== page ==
Sociology/ Anthropology Department

Anne J. Goldberg

Goldburg, Anne

Anne J. Goldberg

Professor of Anthropology

Chair, Department of Sociology/ Anthropology

She/Her/Hers Mills 228 (501) 450-3896

Senior Anthropology Trio Presents at National Research Conference

Three Hendrix anthropology majors share original research in Santa Fe, N.M.

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Field Trip: Toltec Mounds

Dr. Brett Hill and Dr. Anne Goldberg took a group of students to Toltel Mounds Park outside Little Rock, Arkansas (fall semester, 2005).  

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My work as an anthropologist combines a commitment to social justice through collaborative research with a lasting interest in place and identity.

My research has explored the concept of place in a wide variety of venues. I have investigated place from an anthropological perspective, publishing multiple peer reviewed articles on the topics of place and its relationship to identity. I have collaborated since 2006 with Maxine Payne, a photographer, to communicate about place and change through the Rural Women and Globalization Project. We have documented the lives of older rural women using oral history and photography in five sites: San Luis, Costa Rica; Douglas, Arizona and Agua Prieta, Sonora on the United States-Mexico border; Bagamoyo, Tanzania; Vinh Linh, Vietnam; and rural Arkansas. In reviews of our exhibits, critics have noted that it is the connection we have with these women, which comes as a result of our interviews and partnership, that makes the images and installation so compelling.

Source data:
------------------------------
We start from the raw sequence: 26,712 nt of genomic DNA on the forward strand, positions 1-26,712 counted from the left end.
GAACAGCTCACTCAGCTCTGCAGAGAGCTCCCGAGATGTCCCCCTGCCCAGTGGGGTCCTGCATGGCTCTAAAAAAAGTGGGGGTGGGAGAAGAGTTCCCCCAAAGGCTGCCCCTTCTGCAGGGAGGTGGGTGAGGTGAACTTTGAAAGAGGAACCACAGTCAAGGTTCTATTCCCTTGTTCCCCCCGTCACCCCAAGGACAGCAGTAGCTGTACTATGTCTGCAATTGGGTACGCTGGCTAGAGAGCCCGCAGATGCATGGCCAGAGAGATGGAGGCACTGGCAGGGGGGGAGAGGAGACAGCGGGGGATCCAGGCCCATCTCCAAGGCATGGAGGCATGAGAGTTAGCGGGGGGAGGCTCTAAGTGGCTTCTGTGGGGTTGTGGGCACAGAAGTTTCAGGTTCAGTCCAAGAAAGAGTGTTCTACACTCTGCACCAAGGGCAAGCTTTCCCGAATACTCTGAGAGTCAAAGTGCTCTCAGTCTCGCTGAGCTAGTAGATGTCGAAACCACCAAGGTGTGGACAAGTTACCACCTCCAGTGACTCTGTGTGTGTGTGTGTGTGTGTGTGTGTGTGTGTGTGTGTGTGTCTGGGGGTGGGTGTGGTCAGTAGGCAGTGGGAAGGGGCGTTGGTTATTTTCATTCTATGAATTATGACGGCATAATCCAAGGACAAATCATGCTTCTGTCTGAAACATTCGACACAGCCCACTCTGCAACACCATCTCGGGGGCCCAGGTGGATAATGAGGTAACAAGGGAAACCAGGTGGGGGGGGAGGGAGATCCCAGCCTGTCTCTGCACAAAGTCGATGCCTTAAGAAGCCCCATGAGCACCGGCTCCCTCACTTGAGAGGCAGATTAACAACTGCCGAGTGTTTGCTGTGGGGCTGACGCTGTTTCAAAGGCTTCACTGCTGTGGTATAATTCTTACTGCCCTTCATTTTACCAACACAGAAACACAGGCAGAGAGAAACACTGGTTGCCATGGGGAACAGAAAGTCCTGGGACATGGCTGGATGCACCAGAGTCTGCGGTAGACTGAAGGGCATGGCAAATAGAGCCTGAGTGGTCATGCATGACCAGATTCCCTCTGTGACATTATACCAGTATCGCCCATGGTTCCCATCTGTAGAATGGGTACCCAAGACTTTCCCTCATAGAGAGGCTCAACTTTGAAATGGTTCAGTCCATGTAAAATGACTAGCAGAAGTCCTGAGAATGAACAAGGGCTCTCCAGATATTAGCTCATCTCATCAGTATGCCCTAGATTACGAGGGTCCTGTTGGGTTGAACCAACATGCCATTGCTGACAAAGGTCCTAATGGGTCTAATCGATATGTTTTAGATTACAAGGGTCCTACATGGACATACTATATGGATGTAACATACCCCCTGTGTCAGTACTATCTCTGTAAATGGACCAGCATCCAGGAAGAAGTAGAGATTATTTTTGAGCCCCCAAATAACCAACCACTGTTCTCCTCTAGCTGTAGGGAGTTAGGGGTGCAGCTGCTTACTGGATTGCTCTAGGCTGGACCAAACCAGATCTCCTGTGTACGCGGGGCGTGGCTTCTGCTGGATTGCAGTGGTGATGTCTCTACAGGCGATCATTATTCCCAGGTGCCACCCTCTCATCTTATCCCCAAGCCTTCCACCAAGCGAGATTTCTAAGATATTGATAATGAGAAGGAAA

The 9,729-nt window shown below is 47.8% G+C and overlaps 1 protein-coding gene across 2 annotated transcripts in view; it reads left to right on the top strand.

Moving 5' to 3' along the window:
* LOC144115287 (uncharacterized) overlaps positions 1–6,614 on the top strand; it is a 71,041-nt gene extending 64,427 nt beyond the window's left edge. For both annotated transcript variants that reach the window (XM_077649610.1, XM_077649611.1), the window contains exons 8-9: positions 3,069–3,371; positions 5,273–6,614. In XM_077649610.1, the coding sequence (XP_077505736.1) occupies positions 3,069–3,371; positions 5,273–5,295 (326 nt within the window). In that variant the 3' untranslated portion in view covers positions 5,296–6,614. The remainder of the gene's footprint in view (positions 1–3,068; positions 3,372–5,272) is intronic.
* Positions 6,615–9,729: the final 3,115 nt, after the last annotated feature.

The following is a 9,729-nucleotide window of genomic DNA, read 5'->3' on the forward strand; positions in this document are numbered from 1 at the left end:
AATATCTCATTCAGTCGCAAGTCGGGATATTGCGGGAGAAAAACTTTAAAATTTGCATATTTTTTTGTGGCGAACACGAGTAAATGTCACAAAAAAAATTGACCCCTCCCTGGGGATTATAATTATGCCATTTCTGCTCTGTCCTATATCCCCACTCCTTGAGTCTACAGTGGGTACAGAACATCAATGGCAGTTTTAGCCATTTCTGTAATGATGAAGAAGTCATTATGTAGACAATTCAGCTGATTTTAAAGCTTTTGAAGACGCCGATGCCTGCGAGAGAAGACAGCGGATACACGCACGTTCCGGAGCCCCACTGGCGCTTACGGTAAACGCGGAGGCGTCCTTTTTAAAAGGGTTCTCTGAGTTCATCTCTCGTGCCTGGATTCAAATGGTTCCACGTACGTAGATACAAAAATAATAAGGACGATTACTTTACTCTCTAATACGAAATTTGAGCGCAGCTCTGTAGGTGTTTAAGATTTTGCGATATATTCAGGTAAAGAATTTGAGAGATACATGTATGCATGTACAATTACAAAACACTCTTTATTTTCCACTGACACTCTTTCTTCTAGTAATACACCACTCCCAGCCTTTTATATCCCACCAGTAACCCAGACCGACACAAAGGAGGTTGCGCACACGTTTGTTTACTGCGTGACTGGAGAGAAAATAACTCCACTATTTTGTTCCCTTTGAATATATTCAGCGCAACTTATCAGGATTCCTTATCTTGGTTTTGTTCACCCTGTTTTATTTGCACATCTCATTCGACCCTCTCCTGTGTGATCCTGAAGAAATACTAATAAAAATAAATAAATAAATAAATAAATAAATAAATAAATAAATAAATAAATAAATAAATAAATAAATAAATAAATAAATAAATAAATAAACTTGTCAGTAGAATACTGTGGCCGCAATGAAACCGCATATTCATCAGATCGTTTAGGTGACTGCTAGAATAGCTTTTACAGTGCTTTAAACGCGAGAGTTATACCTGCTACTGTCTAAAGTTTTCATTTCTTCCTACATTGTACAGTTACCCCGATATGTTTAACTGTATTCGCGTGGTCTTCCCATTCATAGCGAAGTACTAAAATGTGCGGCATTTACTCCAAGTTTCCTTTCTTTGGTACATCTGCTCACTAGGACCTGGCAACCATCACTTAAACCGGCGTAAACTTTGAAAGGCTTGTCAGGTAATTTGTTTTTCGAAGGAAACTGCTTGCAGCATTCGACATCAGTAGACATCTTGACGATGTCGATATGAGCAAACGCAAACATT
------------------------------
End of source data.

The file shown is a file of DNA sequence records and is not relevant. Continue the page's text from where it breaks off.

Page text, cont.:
In other professional projects, I research borderlands and globalization, particularly the United States-Mexico border. From 2012-2015, I held the Cynthia Cook Sandefur Odyssey Professorship, which I used to conduct research on globalization and transnationalism, focusing on the connections between the United States and Mexico. I specialize in the anthropology of education and identity, and have performed applied research in high schools and middle schools along the border. In other work as an applied anthropologist, I aided efforts to propose two new National Heritage Areas in the U.S. Southwest, consulting with local stakeholders including local governments, tribal representatives, non-profit organizations, ranchers, and other residents. I have also conducted collaborative research with people who have been homeless and diagnosed with serious mental illness, paying particular attention to their success strategies when they have been able to maintain stable housing.

I served as the Associate Director for the Odyssey Program (our umbrella for engaged learning) from 2016-2019. I am currently conducting research with a psychology professor on Blue Zones and how sleep, attitudes toward work, and friendships impact longevity around the world, holding the Charles Prentiss Hough Odyssey Professorship from 2018-2021. On campus, I have facilitated campus-wide discussions on race, sexual assault, and immigration, and have conducted Safe Zones training for faculty and staff.


Academic Background

  • B.A., College of William and Mary, 1991
  • M.A., Arizona State University, 1999
  • Ph.D., Arizona State University, 2005